When I introduce myself as a strategic foresight practitioner, I often get a blank look in return.

Foresight is a broad field, with loads of applications, abstraction, and methods that can take a long time to wrap your head around. Most folk hearing about foresight for the first time don’t have the time or energy for all that.

So when I see that blank look, this is how I explain what foresight’s about.

Past dynamics + weak signals = potential futures

Foresight looks at the dynamics of the past, notices weak signals of change in the present, and combines these to consider what the future might hold.

Futures not ‘the future’

Foresight works in plurals. We consider multiple potential futures, not just ‘the future’ we consider to be most likely.

Impacts & implications

Foresight pays attention to connections and relationships, considering how a shift in one space might ripple out to influence others.

Think about the unthinkable

Foresight creates space for us to safely explore unthinkable futures. This is rather important, because the unthinkable happens more often than we’d like.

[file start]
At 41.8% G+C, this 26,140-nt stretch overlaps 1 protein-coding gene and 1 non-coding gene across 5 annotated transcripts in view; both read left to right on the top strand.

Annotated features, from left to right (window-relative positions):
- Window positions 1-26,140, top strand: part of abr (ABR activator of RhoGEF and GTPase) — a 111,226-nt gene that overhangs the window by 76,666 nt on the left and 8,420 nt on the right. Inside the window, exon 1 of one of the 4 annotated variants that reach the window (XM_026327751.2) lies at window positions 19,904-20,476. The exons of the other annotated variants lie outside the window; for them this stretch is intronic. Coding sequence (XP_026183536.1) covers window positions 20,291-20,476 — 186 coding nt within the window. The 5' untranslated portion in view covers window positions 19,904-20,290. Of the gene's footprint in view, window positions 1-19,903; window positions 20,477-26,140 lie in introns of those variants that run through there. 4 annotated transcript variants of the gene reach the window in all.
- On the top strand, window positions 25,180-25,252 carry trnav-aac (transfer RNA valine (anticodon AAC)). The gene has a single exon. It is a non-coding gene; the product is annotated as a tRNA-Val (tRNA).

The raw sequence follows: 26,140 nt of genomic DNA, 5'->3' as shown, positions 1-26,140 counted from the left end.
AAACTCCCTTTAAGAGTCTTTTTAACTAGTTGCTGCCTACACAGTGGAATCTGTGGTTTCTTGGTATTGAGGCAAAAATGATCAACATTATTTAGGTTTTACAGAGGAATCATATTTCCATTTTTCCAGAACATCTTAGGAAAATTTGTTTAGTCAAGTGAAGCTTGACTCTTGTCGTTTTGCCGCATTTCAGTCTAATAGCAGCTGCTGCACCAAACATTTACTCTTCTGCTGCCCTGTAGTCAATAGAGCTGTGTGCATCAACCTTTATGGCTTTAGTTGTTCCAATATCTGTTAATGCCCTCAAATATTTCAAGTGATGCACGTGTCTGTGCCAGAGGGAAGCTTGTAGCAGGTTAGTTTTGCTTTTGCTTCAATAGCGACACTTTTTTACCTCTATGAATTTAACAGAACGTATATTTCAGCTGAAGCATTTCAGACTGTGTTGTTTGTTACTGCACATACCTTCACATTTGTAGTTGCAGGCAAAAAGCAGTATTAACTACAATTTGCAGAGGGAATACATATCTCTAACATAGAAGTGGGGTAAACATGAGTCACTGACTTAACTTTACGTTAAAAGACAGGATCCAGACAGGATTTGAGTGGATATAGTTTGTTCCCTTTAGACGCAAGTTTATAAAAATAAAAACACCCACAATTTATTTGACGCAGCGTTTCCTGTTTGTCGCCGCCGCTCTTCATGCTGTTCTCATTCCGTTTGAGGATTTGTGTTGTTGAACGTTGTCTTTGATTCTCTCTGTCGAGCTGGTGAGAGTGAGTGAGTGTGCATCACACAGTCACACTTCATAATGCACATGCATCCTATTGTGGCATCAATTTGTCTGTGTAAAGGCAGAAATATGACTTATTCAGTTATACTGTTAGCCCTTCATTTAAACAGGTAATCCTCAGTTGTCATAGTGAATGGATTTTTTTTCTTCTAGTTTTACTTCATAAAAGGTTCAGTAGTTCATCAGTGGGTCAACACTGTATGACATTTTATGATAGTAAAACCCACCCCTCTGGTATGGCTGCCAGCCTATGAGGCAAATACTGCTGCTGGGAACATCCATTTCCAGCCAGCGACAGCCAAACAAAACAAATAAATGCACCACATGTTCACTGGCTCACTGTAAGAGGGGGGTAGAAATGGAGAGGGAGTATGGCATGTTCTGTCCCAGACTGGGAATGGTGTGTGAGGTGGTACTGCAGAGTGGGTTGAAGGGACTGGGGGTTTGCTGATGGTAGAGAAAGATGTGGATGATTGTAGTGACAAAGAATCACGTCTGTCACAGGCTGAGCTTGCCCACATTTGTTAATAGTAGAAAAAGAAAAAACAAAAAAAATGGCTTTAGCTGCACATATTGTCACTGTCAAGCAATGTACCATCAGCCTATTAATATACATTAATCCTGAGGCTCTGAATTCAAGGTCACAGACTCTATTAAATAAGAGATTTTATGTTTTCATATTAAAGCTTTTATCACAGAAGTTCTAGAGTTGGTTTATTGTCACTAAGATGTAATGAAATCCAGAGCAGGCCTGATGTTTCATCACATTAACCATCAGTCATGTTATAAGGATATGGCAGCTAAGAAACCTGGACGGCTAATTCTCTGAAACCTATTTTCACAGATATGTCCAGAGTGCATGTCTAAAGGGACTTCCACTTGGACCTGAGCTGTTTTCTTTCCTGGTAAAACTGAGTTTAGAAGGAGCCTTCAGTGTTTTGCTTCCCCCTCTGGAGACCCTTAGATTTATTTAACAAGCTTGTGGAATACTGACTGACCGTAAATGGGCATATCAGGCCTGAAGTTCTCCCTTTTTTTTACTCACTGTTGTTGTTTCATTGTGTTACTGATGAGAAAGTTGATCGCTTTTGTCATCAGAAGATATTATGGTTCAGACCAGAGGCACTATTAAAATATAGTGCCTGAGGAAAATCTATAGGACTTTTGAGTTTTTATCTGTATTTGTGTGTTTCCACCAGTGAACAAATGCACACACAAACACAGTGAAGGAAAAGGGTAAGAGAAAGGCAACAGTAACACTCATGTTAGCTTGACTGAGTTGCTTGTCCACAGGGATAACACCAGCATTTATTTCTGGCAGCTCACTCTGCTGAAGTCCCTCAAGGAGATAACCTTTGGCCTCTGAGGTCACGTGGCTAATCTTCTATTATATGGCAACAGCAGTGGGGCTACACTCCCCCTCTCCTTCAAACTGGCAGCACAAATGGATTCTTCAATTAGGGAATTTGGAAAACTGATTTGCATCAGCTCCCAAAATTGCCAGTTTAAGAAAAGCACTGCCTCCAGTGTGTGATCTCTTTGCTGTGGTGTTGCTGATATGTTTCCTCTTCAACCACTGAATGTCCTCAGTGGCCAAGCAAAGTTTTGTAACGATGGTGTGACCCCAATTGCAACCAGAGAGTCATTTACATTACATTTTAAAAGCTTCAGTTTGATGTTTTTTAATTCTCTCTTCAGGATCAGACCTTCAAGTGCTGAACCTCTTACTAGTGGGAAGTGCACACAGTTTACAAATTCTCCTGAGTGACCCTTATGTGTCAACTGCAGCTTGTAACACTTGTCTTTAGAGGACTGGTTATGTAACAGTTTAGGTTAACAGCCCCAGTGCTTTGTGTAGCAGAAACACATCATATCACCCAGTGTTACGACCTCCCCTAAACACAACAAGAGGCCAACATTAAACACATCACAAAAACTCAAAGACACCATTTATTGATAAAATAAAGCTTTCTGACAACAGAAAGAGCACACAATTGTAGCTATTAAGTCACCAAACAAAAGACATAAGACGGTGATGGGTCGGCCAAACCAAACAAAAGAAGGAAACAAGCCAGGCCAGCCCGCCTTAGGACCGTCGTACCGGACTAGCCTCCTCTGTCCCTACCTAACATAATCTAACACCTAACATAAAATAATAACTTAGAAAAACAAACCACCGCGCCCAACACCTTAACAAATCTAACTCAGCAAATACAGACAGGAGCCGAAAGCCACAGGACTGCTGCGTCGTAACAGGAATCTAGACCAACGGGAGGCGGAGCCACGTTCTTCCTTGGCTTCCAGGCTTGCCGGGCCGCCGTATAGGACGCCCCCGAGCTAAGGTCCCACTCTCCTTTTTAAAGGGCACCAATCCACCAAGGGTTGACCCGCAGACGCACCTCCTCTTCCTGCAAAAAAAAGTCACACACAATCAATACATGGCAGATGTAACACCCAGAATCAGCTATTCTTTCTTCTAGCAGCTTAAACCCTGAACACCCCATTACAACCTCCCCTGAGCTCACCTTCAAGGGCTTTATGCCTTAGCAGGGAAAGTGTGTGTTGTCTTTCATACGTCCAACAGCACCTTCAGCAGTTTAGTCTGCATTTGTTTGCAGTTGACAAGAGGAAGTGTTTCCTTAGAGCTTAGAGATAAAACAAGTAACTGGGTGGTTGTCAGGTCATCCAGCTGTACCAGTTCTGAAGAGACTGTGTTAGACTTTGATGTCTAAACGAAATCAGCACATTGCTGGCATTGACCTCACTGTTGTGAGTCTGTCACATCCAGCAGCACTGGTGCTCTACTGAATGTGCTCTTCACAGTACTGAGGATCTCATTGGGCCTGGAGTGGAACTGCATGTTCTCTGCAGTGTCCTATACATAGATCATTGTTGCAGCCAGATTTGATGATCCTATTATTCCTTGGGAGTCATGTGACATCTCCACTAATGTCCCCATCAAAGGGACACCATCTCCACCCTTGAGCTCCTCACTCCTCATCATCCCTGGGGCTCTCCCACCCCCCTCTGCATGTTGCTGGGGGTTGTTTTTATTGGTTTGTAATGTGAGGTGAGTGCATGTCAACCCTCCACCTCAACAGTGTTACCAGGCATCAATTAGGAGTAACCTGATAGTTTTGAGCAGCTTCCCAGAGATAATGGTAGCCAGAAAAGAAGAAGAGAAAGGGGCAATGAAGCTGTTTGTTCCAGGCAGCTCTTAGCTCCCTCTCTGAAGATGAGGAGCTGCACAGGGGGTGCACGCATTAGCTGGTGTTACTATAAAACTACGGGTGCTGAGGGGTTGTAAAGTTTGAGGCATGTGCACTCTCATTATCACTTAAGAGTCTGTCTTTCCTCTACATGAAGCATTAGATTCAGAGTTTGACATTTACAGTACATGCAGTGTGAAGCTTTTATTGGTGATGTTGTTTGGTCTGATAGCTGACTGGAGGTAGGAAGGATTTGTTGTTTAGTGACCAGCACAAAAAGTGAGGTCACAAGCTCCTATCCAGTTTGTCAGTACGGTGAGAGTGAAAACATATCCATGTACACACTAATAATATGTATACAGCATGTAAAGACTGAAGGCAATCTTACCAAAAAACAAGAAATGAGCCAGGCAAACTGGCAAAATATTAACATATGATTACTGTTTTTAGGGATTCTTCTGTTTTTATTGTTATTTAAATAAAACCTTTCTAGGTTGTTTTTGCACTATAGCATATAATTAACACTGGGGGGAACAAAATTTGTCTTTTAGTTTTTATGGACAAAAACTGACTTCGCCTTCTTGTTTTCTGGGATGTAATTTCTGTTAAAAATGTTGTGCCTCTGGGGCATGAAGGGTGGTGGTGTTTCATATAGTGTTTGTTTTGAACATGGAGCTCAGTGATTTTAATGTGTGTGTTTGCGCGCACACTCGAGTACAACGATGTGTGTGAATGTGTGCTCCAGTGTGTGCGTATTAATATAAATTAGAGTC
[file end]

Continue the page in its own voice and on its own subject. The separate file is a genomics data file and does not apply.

Work with complexity & emergence

Foresight provides methods, frameworks and tools that guide our work with complex systems and situations, and working with what emerges.

Get comfortable with not knowing

Many of us spend a lot of time in the space of being expert, of having answers, of knowing. No matter how skilled and expert we become, there is always more that we can’t know than what we do. Having a practice that helps us get comfortable in spaces of not knowing builds resilience for the unexpected.

Anchored to the present

Thinking about the future is only useful when it is anchored back to the present. We use foresight to consider what actions (and non-actions) we can take today to be more resilient tomorrow.